No Time For Leaven

Exo 12:34 And the people took their dough before it was leavened, their kneading troughs being bound up in their clothes upon their shoulders.

At the end of what could only be described as a national tragedy, pharaoh and the Egyptian people begged Israel to leave their land. They said, Ex. 12:33 “We be all dead men” knowing that the 10 plagues had wiped them out. The exodus was sudden. The last and final judgement was more than enough to unloose pharaoh’s grip: the Egyptians were also ready for the suffering to end.

Moses gave the command and Israel rushed to escape. Their departure featured the urgency of the moment. A small byline of the scene was that they had no time to add leaven to the bread. Consequently, the taste of the moment was distinguishable from every other time. Bread without leaven does not rise. It tastes bland, even dull. And yet, to wait meant a return to bondage.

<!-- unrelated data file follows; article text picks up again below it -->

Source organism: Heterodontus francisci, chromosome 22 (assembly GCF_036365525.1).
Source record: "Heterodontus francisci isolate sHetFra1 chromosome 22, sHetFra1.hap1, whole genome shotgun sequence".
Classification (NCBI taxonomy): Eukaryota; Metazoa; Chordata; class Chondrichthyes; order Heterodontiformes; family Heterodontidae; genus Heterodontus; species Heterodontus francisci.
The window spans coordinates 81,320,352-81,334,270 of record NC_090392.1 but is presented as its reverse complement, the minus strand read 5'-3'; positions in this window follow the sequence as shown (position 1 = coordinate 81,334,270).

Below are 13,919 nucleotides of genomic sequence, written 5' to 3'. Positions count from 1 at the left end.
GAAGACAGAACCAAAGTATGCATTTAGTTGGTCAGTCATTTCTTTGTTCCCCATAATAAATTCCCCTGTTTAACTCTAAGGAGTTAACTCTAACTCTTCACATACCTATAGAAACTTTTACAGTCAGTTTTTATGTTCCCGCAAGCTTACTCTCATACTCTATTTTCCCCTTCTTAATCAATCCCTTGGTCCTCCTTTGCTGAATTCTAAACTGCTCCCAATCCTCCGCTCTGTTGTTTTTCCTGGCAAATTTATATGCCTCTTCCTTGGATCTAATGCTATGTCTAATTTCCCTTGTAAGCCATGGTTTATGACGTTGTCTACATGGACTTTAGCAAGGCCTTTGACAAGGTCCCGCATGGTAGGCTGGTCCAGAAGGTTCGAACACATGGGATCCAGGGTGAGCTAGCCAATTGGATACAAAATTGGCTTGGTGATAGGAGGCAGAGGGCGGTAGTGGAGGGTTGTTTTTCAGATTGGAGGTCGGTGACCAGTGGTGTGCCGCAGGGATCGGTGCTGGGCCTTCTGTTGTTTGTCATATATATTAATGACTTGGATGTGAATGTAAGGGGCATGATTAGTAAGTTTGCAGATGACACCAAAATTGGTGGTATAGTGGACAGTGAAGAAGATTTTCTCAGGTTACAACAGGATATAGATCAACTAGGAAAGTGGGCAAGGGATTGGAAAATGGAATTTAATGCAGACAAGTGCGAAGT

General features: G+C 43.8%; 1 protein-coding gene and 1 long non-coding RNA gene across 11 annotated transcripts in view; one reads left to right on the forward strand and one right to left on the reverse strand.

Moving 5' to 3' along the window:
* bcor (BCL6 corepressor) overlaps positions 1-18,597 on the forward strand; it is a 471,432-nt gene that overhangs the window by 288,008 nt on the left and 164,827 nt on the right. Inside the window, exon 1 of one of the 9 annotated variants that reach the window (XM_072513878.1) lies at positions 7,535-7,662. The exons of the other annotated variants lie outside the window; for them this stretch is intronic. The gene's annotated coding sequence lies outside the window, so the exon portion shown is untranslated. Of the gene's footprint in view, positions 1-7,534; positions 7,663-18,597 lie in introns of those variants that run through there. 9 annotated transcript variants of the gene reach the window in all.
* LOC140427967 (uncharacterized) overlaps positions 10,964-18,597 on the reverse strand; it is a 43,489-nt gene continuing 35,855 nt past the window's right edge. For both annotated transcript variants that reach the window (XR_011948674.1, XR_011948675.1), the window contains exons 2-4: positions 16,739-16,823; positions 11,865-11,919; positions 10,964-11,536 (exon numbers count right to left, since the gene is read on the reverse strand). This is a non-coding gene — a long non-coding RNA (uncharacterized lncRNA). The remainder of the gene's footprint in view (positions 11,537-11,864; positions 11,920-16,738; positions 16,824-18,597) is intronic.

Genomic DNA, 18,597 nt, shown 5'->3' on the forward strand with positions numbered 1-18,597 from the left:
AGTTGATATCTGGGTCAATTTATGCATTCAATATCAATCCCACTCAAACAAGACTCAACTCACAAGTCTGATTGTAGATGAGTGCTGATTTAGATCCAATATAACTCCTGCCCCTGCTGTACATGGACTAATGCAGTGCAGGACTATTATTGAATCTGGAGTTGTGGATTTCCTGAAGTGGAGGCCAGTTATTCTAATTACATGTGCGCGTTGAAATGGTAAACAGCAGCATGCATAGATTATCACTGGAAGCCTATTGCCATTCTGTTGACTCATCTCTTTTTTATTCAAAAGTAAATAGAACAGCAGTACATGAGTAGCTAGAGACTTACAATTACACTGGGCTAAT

Every year from that moment on, the Israelites celebrated the Passover, the exodus, and the salvation of God with unleavened bread. They remembered the urgency of the hour and how time was of the essence. Had they paused for pleasure, or waited for a more savory result, the day may have passed. Thus, the Passover always featured unleavened bread.

There is a battle in our modern Christian world. Believers desire sweetness and freedom. Many seek for blessings without sacrifice. Ultimately, the urgency of the Lord’s return is being lost on feel-good ideologies. The “Thief in the night” has been replaced by complacency, even apathy. Yet, the truth remains the same, there will be no time to turn back when the trumpet sounds. The end of the age will come and only those who are ready will be saved. These words find no refuge on leaven mentality. However, for those who sense the importance of the hour, let nothing hinder us from hearing the final call and the catching away of the Bride. Let it be that no sweetness this world may offer can cause us to pause at the readiness of our soul. Finally, the spiritual battle may entail a bitter taste, but it must not keep us from leaving this world behind.

Pastor Jeffrey Harpole